Are you 100% sure this outputs "a" and not a null? If you are, please ignore the rest of my answer, because then I've misunderstood something :)

Ok, if you're still reading, I'll try to explain asynchronous require. When you call:

require([".../Video",".../Audio"], function(Video, Audio) {
    // do something and set _media

you are basically saying: "Browser, you go fetch the Video and Audio modules for me in the background, while I continue with my next line of code. When you've fetched them, run that function I gave you which sets _media."

In other words, it may take a long time before require() finishes and _media is set, but your code continues right away. So when you call setSource, require() may not be done yet (in fact, it may not even have started downloading anything).

Hope that helps!

share|improve this answer
I seeee... thank you for the reminder of the asynchronous nature of require. I looked more into the docs and learned a thing or two based on your answer. I'll work on it some more later on and give an update. – Phix Jun 19 '12 at 4:01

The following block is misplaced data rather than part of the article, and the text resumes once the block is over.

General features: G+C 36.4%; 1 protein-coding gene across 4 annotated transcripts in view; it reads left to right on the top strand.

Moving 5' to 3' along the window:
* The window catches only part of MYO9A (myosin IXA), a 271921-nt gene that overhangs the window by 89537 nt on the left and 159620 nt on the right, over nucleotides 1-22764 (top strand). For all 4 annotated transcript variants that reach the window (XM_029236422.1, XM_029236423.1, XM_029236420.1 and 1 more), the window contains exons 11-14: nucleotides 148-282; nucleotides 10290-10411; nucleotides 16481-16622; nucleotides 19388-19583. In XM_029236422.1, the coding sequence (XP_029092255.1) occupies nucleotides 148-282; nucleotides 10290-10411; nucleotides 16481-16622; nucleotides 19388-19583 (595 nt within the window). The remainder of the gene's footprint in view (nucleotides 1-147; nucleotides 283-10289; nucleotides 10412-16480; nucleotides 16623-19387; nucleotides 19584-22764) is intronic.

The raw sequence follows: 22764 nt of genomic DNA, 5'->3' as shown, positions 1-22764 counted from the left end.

@Frode is right. Actually, even if the asynchronous operation would be fast enough it won't work, because JavaScript is single-threaded and asynchronous callbacks go into the Event Queue and are executed one after another via Event Loop.

Please see also my answer to Dojo 1.7 how to use dojo components outside of require().

Is there any reason why your player.js does not look like this:

], function(
) {

    return declare([SomeSuperClass], {

        constructor: function(opts) {
            var media = opts.type && opts.type == "video" ? new Video() : new Audio();

share|improve this answer
Its funny you mention that link as I saw it while researching away from the house not too long before you responded. Reason I don't load the Video and Audio right away is they may not be needed. I need like a synchronous conditional require block, I'll take a look at deferreds but I'll probably just combine Audio and Video into one Media class/file. Thanks! – Phix Jun 19 '12 at 4:03